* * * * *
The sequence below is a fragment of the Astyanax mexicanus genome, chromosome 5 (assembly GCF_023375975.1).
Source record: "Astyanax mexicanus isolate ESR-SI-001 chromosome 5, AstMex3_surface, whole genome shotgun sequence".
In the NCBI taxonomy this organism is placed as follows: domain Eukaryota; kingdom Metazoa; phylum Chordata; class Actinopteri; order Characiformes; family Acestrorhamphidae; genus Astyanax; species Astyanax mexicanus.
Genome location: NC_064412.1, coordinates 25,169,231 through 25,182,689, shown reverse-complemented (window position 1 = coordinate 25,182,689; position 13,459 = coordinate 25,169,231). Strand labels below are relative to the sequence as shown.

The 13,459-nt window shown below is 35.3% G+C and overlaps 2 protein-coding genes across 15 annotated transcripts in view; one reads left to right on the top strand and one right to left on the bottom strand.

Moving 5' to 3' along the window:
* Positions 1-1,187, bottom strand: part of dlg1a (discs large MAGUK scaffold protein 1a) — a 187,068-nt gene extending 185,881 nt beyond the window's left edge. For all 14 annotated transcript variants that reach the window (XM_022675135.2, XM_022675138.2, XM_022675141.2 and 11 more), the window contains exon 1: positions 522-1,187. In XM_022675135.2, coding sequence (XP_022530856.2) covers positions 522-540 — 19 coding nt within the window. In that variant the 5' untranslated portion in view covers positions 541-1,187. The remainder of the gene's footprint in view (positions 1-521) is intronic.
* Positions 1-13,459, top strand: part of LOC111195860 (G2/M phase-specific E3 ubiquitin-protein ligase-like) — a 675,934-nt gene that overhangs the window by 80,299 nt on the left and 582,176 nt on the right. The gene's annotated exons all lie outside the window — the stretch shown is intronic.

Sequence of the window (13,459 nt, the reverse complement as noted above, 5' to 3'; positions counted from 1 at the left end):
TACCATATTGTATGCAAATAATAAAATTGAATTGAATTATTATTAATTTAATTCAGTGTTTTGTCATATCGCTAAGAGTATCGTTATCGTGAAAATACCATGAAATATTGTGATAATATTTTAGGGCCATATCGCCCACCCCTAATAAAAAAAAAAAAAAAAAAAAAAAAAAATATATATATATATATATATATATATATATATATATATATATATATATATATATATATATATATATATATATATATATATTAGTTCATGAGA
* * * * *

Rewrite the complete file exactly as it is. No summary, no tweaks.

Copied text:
The sequence below is a fragment of the Astyanax mexicanus genome, chromosome 5 (assembly GCF_023375975.1).
Source record: "Astyanax mexicanus isolate ESR-SI-001 chromosome 5, AstMex3_surface, whole genome shotgun sequence".
In the NCBI taxonomy this organism is placed as follows: domain Eukaryota; kingdom Metazoa; phylum Chordata; class Actinopteri; order Characiformes; family Acestrorhamphidae; genus Astyanax; species Astyanax mexicanus.
Genome location: NC_064412.1, coordinates 25,169,231 through 25,182,689, shown reverse-complemented (window position 1 = coordinate 25,182,689; position 13,459 = coordinate 25,169,231). Strand labels below are relative to the sequence as shown.

The 13,459-nt window shown below is 35.3% G+C and overlaps 2 protein-coding genes across 15 annotated transcripts in view; one reads left to right on the top strand and one right to left on the bottom strand.

Moving 5' to 3' along the window:
* Positions 1-1,187, bottom strand: part of dlg1a (discs large MAGUK scaffold protein 1a) — a 187,068-nt gene extending 185,881 nt beyond the window's left edge. For all 14 annotated transcript variants that reach the window (XM_022675135.2, XM_022675138.2, XM_022675141.2 and 11 more), the window contains exon 1: positions 522-1,187. In XM_022675135.2, coding sequence (XP_022530856.2) covers positions 522-540 — 19 coding nt within the window. In that variant the 5' untranslated portion in view covers positions 541-1,187. The remainder of the gene's footprint in view (positions 1-521) is intronic.
* Positions 1-13,459, top strand: part of LOC111195860 (G2/M phase-specific E3 ubiquitin-protein ligase-like) — a 675,934-nt gene that overhangs the window by 80,299 nt on the left and 582,176 nt on the right. The gene's annotated exons all lie outside the window — the stretch shown is intronic.

Sequence of the window (13,459 nt, the reverse complement as noted above, 5' to 3'; positions counted from 1 at the left end):
TACCATATTGTATGCAAATAATAAAATTGAATTGAATTATTATTAATTTAATTCAGTGTTTTGTCATATCGCTAAGAGTATCGTTATCGTGAAAATACCATGAAATATTGTGATAATATTTTAGGGCCATATCGCCCACCCCTAATAAAAAAAAAAAAAAAAAAAAAAAAAAATATATATATATATATATATATATATATATATATATATATATATATATATATATATATATATATATATATATATATATATTAGTTCATGAGA